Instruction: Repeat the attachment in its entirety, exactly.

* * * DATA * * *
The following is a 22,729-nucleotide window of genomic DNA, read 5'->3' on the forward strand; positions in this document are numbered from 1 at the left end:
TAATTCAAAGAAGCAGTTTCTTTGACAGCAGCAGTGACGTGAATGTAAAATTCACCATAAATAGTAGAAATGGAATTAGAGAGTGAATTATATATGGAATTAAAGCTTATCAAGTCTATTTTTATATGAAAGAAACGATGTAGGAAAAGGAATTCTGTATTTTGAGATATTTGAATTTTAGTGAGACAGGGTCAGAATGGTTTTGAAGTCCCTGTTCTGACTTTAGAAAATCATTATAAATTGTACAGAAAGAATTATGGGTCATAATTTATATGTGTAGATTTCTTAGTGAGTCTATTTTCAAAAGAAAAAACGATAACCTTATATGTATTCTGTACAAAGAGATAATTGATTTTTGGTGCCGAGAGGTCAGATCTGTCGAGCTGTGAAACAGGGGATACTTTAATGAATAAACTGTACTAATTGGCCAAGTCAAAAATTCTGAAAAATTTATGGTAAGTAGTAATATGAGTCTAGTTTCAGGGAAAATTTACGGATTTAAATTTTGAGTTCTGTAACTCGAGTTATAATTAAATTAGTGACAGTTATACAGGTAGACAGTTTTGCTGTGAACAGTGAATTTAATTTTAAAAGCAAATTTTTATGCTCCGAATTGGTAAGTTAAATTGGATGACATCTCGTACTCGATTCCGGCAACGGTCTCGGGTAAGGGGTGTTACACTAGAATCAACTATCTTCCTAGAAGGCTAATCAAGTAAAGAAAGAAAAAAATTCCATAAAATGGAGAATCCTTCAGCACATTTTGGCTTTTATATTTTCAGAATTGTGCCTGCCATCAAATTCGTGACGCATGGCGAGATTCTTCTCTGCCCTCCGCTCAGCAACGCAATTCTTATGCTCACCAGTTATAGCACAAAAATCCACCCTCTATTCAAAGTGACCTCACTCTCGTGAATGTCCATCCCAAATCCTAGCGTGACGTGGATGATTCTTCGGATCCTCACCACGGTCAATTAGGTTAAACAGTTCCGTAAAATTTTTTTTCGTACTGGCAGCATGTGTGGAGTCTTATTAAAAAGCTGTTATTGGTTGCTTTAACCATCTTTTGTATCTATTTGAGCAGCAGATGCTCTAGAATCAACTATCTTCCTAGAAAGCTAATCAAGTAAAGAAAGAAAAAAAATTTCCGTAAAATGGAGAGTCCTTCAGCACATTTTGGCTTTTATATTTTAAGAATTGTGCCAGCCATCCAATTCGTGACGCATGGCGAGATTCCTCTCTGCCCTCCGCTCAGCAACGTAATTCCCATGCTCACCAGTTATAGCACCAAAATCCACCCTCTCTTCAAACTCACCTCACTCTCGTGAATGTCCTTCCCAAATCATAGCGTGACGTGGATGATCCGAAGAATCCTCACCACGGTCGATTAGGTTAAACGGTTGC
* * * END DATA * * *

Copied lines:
The following is a 22,729-nucleotide window of genomic DNA, read 5'->3' on the forward strand; positions in this document are numbered from 1 at the left end:
TAATTCAAAGAAGCAGTTTCTTTGACAGCAGCAGTGACGTGAATGTAAAATTCACCATAAATAGTAGAAATGGAATTAGAGAGTGAATTATATATGGAATTAAAGCTTATCAAGTCTATTTTTATATGAAAGAAACGATGTAGGAAAAGGAATTCTGTATTTTGAGATATTTGAATTTTAGTGAGACAGGGTCAGAATGGTTTTGAAGTCCCTGTTCTGACTTTAGAAAATCATTATAAATTGTACAGAAAGAATTATGGGTCATAATTTATATGTGTAGATTTCTTAGTGAGTCTATTTTCAAAAGAAAAAACGATAACCTTATATGTATTCTGTACAAAGAGATAATTGATTTTTGGTGCCGAGAGGTCAGATCTGTCGAGCTGTGAAACAGGGGATACTTTAATGAATAAACTGTACTAATTGGCCAAGTCAAAAATTCTGAAAAATTTATGGTAAGTAGTAATATGAGTCTAGTTTCAGGGAAAATTTACGGATTTAAATTTTGAGTTCTGTAACTCGAGTTATAATTAAATTAGTGACAGTTATACAGGTAGACAGTTTTGCTGTGAACAGTGAATTTAATTTTAAAAGCAAATTTTTATGCTCCGAATTGGTAAGTTAAATTGGATGACATCTCGTACTCGATTCCGGCAACGGTCTCGGGTAAGGGGTGTTACACTAGAATCAACTATCTTCCTAGAAGGCTAATCAAGTAAAGAAAGAAAAAAATTCCATAAAATGGAGAATCCTTCAGCACATTTTGGCTTTTATATTTTCAGAATTGTGCCTGCCATCAAATTCGTGACGCATGGCGAGATTCTTCTCTGCCCTCCGCTCAGCAACGCAATTCTTATGCTCACCAGTTATAGCACAAAAATCCACCCTCTATTCAAAGTGACCTCACTCTCGTGAATGTCCATCCCAAATCCTAGCGTGACGTGGATGATTCTTCGGATCCTCACCACGGTCAATTAGGTTAAACAGTTCCGTAAAATTTTTTTTCGTACTGGCAGCATGTGTGGAGTCTTATTAAAAAGCTGTTATTGGTTGCTTTAACCATCTTTTGTATCTATTTGAGCAGCAGATGCTCTAGAATCAACTATCTTCCTAGAAAGCTAATCAAGTAAAGAAAGAAAAAAAATTTCCGTAAAATGGAGAGTCCTTCAGCACATTTTGGCTTTTATATTTTAAGAATTGTGCCAGCCATCCAATTCGTGACGCATGGCGAGATTCCTCTCTGCCCTCCGCTCAGCAACGTAATTCCCATGCTCACCAGTTATAGCACCAAAATCCACCCTCTCTTCAAACTCACCTCACTCTCGTGAATGTCCTTCCCAAATCATAGCGTGACGTGGATGATCCGAAGAATCCTCACCACGGTCGATTAGGTTAAACGGTTGC